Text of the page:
THE latest addition to the Scottish FE fleet is Argyll College, which was opened officially last week by Alasdair Morrison, the Highlands and Islands Minister, after three years of development.
The pound;2 million college, which is not an FE provider itself, links students at eight remote centres to trained staff and distance learning courses available from existing FE colleges. So far 186 students have enrolled and more are expected as the centres become fully operational.
Capital funding has come from a wide range of sources, including the local council and enterprise company, the Millennium Commission, the University of the Highlands and Islands (UHI) project and the European Regional Development Fund.
Mr Morrison said Argyll College,which has a state of the art computer network, reflected the Executive's view that "colleges must take education right into the heart of communities, easing transport and access problems for potential students".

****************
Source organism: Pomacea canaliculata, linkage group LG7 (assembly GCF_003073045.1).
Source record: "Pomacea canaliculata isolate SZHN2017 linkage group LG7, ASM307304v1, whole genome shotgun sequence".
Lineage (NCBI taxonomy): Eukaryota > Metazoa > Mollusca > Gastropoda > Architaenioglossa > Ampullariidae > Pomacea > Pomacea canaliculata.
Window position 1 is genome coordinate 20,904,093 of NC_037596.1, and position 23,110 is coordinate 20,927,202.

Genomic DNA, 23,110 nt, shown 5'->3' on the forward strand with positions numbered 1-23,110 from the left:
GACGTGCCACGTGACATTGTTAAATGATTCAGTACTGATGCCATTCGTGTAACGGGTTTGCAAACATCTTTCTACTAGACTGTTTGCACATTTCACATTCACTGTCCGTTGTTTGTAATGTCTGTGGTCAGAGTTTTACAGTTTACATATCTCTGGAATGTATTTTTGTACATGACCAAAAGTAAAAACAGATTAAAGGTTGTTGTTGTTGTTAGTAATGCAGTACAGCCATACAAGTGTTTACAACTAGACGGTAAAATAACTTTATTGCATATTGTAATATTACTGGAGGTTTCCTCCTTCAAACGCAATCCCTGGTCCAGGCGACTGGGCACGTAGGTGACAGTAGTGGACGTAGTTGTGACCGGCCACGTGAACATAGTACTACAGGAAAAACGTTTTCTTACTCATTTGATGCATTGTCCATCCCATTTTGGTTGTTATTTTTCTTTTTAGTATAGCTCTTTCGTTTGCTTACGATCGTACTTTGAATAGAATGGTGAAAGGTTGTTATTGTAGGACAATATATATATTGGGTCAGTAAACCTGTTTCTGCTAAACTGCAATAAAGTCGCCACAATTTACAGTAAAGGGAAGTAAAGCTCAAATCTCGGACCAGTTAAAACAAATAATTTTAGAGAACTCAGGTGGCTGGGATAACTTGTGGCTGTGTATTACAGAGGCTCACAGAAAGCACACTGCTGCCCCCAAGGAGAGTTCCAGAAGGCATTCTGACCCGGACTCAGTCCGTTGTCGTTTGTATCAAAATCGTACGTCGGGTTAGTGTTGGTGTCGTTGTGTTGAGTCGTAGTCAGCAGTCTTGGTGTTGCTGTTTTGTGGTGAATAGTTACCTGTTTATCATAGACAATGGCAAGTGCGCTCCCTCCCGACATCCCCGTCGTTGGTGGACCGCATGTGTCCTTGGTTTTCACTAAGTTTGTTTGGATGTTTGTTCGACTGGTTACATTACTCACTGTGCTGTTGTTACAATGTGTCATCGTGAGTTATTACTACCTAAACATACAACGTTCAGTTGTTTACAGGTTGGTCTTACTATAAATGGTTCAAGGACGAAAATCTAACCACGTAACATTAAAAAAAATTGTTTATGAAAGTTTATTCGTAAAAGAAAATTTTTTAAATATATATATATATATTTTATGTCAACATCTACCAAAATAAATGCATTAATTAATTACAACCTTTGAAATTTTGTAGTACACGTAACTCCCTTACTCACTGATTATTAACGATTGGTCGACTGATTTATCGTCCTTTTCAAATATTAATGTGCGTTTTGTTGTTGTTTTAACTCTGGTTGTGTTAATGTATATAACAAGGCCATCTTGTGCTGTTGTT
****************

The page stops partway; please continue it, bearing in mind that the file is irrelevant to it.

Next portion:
The new learning centres are at Dunstaffnage, near Oban, Campbeltown, Dunoon, Rothesay, Tiree, Bowmore on Islay, and Fionnphort and Tobermory on Mull. A ninth will open on Arran in September in conjunction with James Watt College in Greenock. Another is planned for mid-
Argyll, probably in Lochgilphead.
Although the college, which has appointed 14 staff so far, is based on the distance learning principles of the UHI, it stresses that "personal contact and support for learners is central to the college philosophy".